In the case of asbestos, Dr. Murray saw the first reported case of lung disease attributed to inhaled asbestos dust in a 33-year-old man in 1899. Similarly, a French factory inspector reported 50 deaths amongst female asbestos textile workers in 1906, but both reports were largely ignored. In 1924 the first inquest and pathological examination of an asbestos worker was performed on a worker that had died of asbestos poisoning and the pathologist Dr W. Cooke, wrote the case up in the medical literature [20].

Similarly, in the case of benzene, aplastic anaemia was first reported back in 1897 among young women engaged in the manufacture of bicycle tyres in Sweden, whereas hemorrhaging was observed in a young man engaged in a dry-cleaning operation in France. The association between benzene and leukaemia were first reported in 1928 by Dolore and Borgomano, who published a report on acute lymphatic leukaemia identified in a pharmaceutical worker. All of the reports were just a early signaling of the dramatically increase in reports of workers developing benzene related diseases of the bone marrow through the first half of the 20th century.

Finally, in the case of lead in petrol, the first reports about the adverse effects of lead in petrol were reported in the media after two years of production. At Standard Oil's Bayway labs in New Jersey in October 1924, five workers died and another 35 showed severe neurological symptoms of lead poisoning and the news media ran dramatic headlines about these death e.g. “Mad gas claims third victim” and “Bar Ethyl gas as fifth victim dies” [20].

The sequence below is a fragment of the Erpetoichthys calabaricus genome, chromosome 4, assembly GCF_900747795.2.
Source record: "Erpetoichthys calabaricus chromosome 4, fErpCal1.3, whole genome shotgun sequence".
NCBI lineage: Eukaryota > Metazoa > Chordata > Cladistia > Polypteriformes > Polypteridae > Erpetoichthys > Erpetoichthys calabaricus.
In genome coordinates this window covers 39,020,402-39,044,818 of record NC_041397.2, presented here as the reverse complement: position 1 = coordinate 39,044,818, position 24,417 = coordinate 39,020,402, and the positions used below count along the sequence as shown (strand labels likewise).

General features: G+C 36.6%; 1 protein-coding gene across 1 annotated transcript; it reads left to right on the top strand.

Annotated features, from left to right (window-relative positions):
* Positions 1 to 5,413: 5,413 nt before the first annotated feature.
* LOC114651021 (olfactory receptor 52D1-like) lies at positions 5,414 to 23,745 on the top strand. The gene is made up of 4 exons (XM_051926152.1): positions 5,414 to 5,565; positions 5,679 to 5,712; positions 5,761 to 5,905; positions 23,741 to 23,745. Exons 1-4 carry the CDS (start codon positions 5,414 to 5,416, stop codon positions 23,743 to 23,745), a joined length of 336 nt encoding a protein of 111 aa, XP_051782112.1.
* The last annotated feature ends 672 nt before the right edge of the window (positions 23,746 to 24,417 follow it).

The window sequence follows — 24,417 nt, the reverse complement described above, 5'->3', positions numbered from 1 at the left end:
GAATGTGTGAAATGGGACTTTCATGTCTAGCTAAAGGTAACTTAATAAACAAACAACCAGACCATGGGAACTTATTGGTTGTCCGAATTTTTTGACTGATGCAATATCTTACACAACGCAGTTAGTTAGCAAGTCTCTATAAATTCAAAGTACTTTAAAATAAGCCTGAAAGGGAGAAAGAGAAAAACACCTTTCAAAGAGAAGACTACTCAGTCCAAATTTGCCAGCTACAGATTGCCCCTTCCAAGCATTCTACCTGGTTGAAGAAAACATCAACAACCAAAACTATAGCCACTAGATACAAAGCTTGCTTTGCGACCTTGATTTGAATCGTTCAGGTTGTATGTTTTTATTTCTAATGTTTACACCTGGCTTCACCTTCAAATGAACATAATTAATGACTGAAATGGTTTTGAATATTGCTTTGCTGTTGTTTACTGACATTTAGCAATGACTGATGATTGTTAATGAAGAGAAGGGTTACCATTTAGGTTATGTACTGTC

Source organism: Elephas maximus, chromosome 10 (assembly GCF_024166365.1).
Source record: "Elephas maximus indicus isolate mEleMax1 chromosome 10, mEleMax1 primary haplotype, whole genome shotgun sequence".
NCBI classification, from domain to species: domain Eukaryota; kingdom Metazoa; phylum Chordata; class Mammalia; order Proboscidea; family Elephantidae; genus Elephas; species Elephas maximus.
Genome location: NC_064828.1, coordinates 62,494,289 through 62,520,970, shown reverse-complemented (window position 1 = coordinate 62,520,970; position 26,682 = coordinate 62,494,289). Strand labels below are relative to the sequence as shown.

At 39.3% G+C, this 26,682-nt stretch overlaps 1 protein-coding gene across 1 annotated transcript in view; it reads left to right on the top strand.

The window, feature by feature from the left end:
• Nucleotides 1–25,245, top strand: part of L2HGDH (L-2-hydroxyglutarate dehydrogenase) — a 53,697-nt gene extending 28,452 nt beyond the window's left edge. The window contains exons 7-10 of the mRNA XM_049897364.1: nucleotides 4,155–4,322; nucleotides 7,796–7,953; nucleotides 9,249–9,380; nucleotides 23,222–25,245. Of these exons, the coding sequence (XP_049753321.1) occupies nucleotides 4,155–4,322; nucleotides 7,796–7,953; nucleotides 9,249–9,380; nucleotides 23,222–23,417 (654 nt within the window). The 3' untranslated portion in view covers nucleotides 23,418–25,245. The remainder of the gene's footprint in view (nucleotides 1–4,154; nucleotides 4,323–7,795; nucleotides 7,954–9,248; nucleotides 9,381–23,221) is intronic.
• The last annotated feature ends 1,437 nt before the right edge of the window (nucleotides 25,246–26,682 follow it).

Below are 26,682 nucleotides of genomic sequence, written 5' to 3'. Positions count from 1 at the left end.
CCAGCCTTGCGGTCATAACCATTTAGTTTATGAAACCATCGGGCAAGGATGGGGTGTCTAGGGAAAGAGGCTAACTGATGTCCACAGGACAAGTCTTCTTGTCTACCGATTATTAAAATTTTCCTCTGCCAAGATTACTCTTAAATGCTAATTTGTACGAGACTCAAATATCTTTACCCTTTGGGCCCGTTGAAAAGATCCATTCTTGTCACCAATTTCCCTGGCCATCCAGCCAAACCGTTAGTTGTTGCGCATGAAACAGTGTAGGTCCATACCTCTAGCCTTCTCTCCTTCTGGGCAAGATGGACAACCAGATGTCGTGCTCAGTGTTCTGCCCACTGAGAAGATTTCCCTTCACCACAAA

Authoritative assertions of safety

Another common denominator between the different reports on adverse effects of nanomaterials is that high-profile experts and managers refuted them and seemed to downplay their relevance [6,8,11,12,15] Again a number of historical parallels can be drawn as managers; CEOs of companies and other interested parties have repetitively been able to make authoritative assertions about the absence of risk despite having little or no evidence to support their assertions [20].

In response to the US Surgeon General asking General Motors, whether public health effects of lead had been taken into account, the reply was that “the average street will probably be so free from lead that it will be impossible to detect it or its absorption.” [20]. Similarly, Standard Oil declared that “no perils existed in the use of this gas in automobiles”, despite having no supportive evidence. Industry argued that the public was not at risk and that workers were only at risk due to their own “carelessness”, or because they “worked too hard” [20].

Similarly, when press reports about the presence of PCBs in the environment and toxicity began to appear in the late 1960s, the producers stated that “This is simply not true” arguing that the source of PCB in the environment were unknown and calling for extensive research to confirm or deny the initial scientific conclusions [21].

Assertions of safety were also prevalent in case of mad cow disease where the Agriculture Minister in the UK told the House of Commons that there was “... clear scientific evidence that British beef is perfectly safe” [22]. In the case of asbestos, the current exposures to asbestos dust were considered to be so much lower than past exposures and therefore they were falsely assumed to be safe. When visiting a Canadian mine in 1952, the company doctor of Turner Brothers asbestos factory is on record for saying: “I am assured that many workers over 70 years of age are still employed and are active and vigorous” [20]. Finally, in the case of radiation, a degree of overconfidence existed in the medical fraternity regarding the use of X-rays and the theory was that the effects were caused by static electricity or individual sensitivity and not the interactions of the X-rays themselves. Some even totally denied the existence of X-ray effects [23].